A useless piece of paper.

Madam Chair, Members of the Committee – House Bill 1393 is not a Homeowner’s Bill of Rights. It does not protect homeowners.

It does not provide justice or economic security.

The bill that passed the House actually makes things worse because it confuses homeowners into thinking they have a safety net when they don’t.

People who have purchased homes with RWC warranties can tell you without reservation that they are entirely worthless.

In 2002, Thurston County Superior Court Judge Richard Strophy heard a case that concerned these private warranties - Bartlet et. ux., et. al. v. Genimi Homes, Inc., et al. (Superior Court No. 02-2-906-6). The case was brought by homeowners who had discovered defects with their homes.

The defendant, Gemini, tried to have the lawsuit dismissed because the warranties required arbitration to be the only legal recourse.

The homeowners argued that the warranties were so awful that they were unconscionable. Judge Strophy agreed, finding the warranties to be unenforceable. The following is an excerpt from his ruling, made on November 1st, 2002.
The terms and provisions considered as a whole, in addition to the process required, are significantly one-sided and overly harsh and give the plaintiff buyers little or no effective remedy in many situations. Whether or not any remedy is warranted goes to the merits, and that's not the issue before me at this time. Having given significant consideration the process and the elements of what is and isn't covered and how the plaintiffs would be required to have that determined and responded to in the warranty abritration process with the pre-condition of mediation, all of that, in my view, is substantively unconscionable in light of the entire circumstances, and accordingly, I will on that basis, deny the motion to compel arbitration at this point.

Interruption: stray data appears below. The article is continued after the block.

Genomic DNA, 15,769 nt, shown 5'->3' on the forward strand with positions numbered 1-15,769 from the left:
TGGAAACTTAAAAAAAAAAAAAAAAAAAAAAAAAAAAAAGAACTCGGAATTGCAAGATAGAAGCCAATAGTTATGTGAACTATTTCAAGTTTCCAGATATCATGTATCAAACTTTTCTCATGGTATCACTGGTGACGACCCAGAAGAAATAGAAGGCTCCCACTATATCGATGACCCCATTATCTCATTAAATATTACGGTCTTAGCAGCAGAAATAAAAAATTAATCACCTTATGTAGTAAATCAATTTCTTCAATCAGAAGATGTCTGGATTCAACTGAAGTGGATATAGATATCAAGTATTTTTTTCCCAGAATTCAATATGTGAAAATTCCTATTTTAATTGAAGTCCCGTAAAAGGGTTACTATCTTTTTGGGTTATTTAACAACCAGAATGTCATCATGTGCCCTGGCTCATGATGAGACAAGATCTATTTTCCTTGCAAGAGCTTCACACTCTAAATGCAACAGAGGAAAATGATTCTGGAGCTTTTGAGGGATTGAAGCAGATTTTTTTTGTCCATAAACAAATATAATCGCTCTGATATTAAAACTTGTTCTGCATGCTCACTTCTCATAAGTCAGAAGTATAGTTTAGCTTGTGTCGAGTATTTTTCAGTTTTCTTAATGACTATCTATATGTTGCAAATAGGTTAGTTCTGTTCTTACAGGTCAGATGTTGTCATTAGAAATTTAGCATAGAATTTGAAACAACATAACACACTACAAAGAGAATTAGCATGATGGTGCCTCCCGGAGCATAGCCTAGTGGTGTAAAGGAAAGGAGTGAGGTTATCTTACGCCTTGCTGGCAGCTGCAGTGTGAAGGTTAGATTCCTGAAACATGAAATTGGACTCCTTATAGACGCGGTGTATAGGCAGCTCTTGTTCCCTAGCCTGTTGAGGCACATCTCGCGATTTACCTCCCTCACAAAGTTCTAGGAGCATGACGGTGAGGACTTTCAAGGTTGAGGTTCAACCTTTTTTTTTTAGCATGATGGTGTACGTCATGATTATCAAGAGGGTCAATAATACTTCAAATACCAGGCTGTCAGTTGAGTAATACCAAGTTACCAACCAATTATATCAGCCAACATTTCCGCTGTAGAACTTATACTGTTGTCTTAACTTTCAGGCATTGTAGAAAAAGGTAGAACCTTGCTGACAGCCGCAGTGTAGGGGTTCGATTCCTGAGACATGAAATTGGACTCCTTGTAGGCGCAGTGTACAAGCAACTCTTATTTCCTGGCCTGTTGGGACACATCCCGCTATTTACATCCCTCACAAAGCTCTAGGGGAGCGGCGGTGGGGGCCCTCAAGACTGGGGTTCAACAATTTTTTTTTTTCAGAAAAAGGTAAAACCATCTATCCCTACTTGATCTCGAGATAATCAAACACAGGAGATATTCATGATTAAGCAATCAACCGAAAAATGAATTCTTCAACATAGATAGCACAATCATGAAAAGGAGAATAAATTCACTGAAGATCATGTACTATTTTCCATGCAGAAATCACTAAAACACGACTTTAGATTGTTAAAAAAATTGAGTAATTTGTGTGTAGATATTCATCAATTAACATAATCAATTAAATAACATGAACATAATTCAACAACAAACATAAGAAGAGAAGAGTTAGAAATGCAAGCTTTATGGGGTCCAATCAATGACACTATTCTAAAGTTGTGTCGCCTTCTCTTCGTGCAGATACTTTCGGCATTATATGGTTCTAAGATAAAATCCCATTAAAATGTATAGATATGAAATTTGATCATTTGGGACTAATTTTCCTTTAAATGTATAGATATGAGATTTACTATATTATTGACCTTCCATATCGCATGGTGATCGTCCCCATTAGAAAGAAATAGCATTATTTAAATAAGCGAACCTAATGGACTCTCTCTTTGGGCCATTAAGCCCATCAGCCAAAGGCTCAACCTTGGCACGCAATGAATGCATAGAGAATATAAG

(Again, emphasis is mine).

To close, we need a statutory warranty to protect homeowners – like the warranty proposed in SB 5895, which the Senate approved several weeks ago.

We urge you to reject this bill, or to amend it to incorporate a real warranty that’s there for Washington families in the event of a catastrophe.

Thank you for your time.


Blogger Bill Wickens said...

As usual the progressive position is similar to the "King George" position of control by decree.
Home buyers are able to perform due diligence with their purchases and don't need government "controls" to assist them.
Remember the truism, "buyer beware"?

March 24, 2009 6:16 PM  
Blogger Rick said...

Bill Wickens-

Home buyers are not construction engineers nor are they trained inspectors. Have you torn a house apart to look for the hidden problems? Did a soil test? Groundwater survey? I didn't think so. Neither has anyone else.

Was your automobile/motorcycle built to US safety standards? There are your "decrees" at work.

I hope you never get sick from poisoned food because you didn't do your due diligence inspecting for poor practices or no import regulations.
Or have to rely on yourself to build a road, put out a fire on your house or have a crime perpetrated on you. You might have to rely on government "controls" to assist you.

March 27, 2009 9:01 AM